ABSTRACT

Our study examines how the uniform rules of FIN 48, which governs accounting for income tax uncertainty, affect the relevance of income tax accounting. By requiring all firms to follow the same recognition and measurement process, the FASB intended FIN 48 to improve the relevance of income tax accounting. However, practitioners argue that reserves reported under FIN 48 lack relevance because they represent liabilities that will never be paid to tax authorities. Consistent with these concerns, we estimate that over a three-year period, only 24 cents of every dollar of reserves unwind via settlements. Moreover, contrary to the FASB's intention, we find no evidence that FIN 48 increased the ability of tax expense to predict future tax cash flows. Rather, we find that the predictive ability of tax expense for future tax cash flows decreases among firms for which FIN 48 is most restrictive. Finally, we find no evidence that investors identify firms for which reserves overstate future tax cash outflows and incorporate this into their valuations. Our results provide evidence that the uniform accounting rules of FIN 48 negatively affect the relevance of income tax accounting.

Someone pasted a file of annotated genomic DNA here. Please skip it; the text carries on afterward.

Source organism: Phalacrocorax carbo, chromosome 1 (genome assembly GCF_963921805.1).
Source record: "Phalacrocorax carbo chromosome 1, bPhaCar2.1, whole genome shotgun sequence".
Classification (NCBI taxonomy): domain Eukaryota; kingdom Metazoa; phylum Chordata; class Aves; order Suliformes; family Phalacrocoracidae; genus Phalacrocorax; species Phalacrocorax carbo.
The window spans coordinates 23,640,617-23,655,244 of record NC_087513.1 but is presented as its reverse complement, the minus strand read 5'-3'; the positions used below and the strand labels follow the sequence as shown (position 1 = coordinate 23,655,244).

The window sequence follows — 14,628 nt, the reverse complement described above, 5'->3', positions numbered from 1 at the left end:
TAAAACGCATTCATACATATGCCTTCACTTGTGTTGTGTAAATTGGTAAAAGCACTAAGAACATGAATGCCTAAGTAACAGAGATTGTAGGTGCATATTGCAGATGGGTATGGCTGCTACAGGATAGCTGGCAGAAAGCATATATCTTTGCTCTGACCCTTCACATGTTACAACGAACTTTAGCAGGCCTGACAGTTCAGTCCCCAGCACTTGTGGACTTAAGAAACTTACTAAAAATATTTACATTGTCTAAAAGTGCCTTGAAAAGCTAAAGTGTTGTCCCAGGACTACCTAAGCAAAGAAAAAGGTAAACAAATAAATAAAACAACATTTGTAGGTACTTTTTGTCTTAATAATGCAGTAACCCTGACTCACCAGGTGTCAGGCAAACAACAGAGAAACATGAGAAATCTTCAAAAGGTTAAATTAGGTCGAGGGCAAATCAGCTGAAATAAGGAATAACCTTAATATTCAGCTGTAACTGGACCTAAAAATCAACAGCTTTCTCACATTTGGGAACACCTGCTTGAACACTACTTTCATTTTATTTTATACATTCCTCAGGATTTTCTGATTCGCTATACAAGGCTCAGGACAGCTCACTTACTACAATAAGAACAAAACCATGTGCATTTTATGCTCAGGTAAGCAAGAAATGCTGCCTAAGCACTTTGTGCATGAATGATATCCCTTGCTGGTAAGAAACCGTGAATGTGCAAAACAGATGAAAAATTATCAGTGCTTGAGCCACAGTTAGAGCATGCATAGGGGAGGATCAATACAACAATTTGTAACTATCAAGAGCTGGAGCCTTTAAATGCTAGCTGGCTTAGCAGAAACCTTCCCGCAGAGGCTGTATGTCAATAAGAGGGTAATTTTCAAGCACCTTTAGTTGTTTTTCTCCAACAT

JEL Classifications: H25; M41; M48.

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